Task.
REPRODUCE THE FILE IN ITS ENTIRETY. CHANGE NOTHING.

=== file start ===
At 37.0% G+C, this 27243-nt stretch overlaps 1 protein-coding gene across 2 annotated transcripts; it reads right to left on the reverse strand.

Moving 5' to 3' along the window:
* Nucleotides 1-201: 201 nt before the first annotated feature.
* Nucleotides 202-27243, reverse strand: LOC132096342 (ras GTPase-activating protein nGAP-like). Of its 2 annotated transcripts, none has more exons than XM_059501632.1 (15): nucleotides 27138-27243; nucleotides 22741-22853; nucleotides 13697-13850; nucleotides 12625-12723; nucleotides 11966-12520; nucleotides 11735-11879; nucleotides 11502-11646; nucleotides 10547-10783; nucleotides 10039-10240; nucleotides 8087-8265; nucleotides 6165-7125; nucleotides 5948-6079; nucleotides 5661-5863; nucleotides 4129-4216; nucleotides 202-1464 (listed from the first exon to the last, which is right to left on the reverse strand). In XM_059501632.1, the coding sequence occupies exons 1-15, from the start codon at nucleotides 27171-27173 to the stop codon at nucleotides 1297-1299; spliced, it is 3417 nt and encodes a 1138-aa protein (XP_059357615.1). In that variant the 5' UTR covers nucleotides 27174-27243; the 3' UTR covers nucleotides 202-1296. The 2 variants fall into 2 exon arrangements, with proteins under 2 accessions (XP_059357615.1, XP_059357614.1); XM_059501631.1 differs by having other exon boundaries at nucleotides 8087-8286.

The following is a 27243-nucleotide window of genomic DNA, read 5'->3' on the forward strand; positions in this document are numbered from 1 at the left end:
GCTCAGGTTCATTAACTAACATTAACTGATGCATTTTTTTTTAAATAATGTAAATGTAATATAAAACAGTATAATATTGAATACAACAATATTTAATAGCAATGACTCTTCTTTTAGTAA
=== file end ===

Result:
At 37.0% G+C, this 27243-nt stretch overlaps 1 protein-coding gene across 2 annotated transcripts; it reads right to left on the reverse strand.

Moving 5' to 3' along the window:
* Nucleotides 1-201: 201 nt before the first annotated feature.
* Nucleotides 202-27243, reverse strand: LOC132096342 (ras GTPase-activating protein nGAP-like). Of its 2 annotated transcripts, none has more exons than XM_059501632.1 (15): nucleotides 27138-27243; nucleotides 22741-22853; nucleotides 13697-13850; nucleotides 12625-12723; nucleotides 11966-12520; nucleotides 11735-11879; nucleotides 11502-11646; nucleotides 10547-10783; nucleotides 10039-10240; nucleotides 8087-8265; nucleotides 6165-7125; nucleotides 5948-6079; nucleotides 5661-5863; nucleotides 4129-4216; nucleotides 202-1464 (listed from the first exon to the last, which is right to left on the reverse strand). In XM_059501632.1, the coding sequence occupies exons 1-15, from the start codon at nucleotides 27171-27173 to the stop codon at nucleotides 1297-1299; spliced, it is 3417 nt and encodes a 1138-aa protein (XP_059357615.1). In that variant the 5' UTR covers nucleotides 27174-27243; the 3' UTR covers nucleotides 202-1296. The 2 variants fall into 2 exon arrangements, with proteins under 2 accessions (XP_059357615.1, XP_059357614.1); XM_059501631.1 differs by having other exon boundaries at nucleotides 8087-8286.

The following is a 27243-nucleotide window of genomic DNA, read 5'->3' on the forward strand; positions in this document are numbered from 1 at the left end:
GCTCAGGTTCATTAACTAACATTAACTGATGCATTTTTTTTTAAATAATGTAAATGTAATATAAAACAGTATAATATTGAATACAACAATATTTAATAGCAATGACTCTTCTTTTAGTAA